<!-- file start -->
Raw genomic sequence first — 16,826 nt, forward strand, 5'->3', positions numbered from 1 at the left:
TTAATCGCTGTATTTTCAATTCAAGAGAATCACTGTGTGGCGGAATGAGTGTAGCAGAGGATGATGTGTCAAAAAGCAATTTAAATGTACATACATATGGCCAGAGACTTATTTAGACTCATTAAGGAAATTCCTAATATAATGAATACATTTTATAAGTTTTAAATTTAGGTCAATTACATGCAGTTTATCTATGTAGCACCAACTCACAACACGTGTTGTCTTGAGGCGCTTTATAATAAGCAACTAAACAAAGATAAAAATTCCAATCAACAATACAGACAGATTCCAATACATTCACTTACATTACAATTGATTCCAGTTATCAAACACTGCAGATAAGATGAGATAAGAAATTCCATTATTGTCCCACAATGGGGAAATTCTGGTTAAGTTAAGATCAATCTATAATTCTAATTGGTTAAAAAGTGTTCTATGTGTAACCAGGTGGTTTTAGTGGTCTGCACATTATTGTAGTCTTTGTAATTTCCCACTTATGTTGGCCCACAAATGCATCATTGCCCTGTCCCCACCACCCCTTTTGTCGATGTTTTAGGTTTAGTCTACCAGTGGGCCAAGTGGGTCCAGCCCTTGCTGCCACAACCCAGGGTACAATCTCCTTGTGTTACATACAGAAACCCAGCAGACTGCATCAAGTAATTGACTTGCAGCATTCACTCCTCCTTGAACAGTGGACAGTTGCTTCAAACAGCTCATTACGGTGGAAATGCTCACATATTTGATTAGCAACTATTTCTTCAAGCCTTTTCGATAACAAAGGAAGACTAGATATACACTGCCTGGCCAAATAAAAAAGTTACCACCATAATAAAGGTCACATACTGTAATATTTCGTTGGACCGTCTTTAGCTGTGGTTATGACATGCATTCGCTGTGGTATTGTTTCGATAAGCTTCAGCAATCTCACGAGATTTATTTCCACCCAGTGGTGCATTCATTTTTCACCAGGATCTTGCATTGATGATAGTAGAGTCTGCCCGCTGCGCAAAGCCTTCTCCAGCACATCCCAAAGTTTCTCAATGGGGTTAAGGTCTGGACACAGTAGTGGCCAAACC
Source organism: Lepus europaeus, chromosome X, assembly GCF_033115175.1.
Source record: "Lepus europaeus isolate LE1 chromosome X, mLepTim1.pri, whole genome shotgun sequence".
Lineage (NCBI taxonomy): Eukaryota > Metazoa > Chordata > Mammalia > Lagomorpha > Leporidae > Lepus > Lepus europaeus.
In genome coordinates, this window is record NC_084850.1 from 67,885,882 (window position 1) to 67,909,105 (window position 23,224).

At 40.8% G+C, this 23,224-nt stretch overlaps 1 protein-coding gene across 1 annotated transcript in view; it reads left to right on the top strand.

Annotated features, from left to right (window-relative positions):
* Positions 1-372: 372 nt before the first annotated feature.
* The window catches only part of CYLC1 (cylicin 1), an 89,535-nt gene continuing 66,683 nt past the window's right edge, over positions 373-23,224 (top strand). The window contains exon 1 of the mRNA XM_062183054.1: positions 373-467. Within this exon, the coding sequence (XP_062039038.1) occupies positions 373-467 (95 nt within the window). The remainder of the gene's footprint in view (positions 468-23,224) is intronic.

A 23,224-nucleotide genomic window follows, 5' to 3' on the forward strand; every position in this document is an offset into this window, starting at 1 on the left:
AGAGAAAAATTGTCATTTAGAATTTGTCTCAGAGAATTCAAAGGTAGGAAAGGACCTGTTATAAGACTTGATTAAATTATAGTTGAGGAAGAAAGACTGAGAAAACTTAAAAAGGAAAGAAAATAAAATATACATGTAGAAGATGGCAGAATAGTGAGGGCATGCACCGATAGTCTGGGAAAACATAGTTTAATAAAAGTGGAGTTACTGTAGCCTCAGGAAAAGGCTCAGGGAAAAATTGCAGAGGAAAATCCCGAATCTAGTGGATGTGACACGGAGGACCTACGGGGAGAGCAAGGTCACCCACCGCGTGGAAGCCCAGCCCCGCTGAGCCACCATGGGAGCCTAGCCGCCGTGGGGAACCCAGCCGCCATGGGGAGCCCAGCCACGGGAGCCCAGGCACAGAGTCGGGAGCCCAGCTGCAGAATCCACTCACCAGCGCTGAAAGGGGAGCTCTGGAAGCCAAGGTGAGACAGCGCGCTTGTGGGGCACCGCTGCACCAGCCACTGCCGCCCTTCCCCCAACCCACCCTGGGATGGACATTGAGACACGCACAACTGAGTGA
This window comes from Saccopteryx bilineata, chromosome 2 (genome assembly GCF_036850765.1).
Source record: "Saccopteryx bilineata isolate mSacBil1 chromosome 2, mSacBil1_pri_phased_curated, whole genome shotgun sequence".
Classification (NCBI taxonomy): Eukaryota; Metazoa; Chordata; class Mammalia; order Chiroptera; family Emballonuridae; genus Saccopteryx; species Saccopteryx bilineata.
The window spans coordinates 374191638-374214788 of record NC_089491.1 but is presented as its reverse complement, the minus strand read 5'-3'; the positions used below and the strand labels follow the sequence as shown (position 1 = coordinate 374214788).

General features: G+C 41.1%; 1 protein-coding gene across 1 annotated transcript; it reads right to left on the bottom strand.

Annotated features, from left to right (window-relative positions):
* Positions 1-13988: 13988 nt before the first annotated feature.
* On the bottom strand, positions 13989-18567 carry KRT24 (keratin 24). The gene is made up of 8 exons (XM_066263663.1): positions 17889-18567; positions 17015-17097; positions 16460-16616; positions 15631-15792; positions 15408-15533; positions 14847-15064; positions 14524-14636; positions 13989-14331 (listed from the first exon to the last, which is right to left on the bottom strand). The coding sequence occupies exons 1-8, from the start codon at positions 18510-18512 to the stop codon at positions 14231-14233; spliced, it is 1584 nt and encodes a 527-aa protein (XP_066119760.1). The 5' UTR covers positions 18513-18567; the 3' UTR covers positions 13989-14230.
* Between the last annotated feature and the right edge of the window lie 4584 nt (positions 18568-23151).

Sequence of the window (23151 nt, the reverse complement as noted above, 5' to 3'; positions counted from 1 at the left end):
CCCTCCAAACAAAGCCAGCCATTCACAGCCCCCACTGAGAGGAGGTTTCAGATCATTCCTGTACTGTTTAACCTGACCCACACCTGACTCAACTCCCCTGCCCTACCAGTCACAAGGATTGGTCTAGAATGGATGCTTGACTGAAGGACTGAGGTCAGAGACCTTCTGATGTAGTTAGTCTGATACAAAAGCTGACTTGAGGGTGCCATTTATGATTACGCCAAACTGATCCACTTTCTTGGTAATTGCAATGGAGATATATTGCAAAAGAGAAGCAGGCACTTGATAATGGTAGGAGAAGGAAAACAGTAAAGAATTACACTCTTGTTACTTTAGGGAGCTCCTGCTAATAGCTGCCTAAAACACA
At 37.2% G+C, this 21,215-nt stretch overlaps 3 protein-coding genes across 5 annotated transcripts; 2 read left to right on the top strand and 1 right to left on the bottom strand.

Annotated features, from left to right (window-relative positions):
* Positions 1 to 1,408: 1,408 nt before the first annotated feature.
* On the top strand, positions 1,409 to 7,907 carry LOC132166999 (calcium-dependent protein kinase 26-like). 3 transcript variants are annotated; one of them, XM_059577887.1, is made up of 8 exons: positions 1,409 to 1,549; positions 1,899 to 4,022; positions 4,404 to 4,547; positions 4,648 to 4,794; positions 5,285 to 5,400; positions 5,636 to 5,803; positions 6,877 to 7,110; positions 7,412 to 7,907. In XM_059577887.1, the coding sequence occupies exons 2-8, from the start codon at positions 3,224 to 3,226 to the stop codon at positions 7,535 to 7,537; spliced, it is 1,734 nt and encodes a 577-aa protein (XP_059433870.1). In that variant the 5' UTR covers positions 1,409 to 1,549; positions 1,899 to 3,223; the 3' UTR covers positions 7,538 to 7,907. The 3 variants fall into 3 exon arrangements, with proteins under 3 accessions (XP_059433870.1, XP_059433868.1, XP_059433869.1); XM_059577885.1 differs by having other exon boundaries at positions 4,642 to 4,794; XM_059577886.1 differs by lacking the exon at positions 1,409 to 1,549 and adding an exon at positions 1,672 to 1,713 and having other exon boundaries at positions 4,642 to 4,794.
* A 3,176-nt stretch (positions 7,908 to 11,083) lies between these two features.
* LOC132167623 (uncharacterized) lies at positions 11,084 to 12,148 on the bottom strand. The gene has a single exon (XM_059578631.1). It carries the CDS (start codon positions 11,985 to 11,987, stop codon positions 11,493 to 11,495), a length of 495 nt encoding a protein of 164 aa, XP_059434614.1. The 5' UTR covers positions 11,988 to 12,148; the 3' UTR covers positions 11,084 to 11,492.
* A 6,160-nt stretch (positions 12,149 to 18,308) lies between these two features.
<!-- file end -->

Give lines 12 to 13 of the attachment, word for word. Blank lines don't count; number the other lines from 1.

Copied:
AGAGAAAAATTGTCATTTAGAATTTGTCTCAGAGAATTCAAAGGTAGGAAAGGACCTGTTATAAGACTTGATTAAATTATAGTTGAGGAAGAAAGACTGAGAAAACTTAAAAAGGAAAGAAAATAAAATATACATGTAGAAGATGGCAGAATAGTGAGGGCATGCACCGATAGTCTGGGAAAACATAGTTTAATAAAAGTGGAGTTACTGTAGCCTCAGGAAAAGGCTCAGGGAAAAATTGCAGAGGAAAATCCCGAATCTAGTGGATGTGACACGGAGGACCTACGGGGAGAGCAAGGTCACCCACCGCGTGGAAGCCCAGCCCCGCTGAGCCACCATGGGAGCCTAGCCGCCGTGGGGAACCCAGCCGCCATGGGGAGCCCAGCCACGGGAGCCCAGGCACAGAGTCGGGAGCCCAGCTGCAGAATCCACTCACCAGCGCTGAAAGGGGAGCTCTGGAAGCCAAGGTGAGACAGCGCGCTTGTGGGGCACCGCTGCACCAGCCACTGCCGCCCTTCCCCCAACCCACCCTGGGATGGACATTGAGACACGCACAACTGAGTGA
This window comes from Saccopteryx bilineata, chromosome 2 (genome assembly GCF_036850765.1).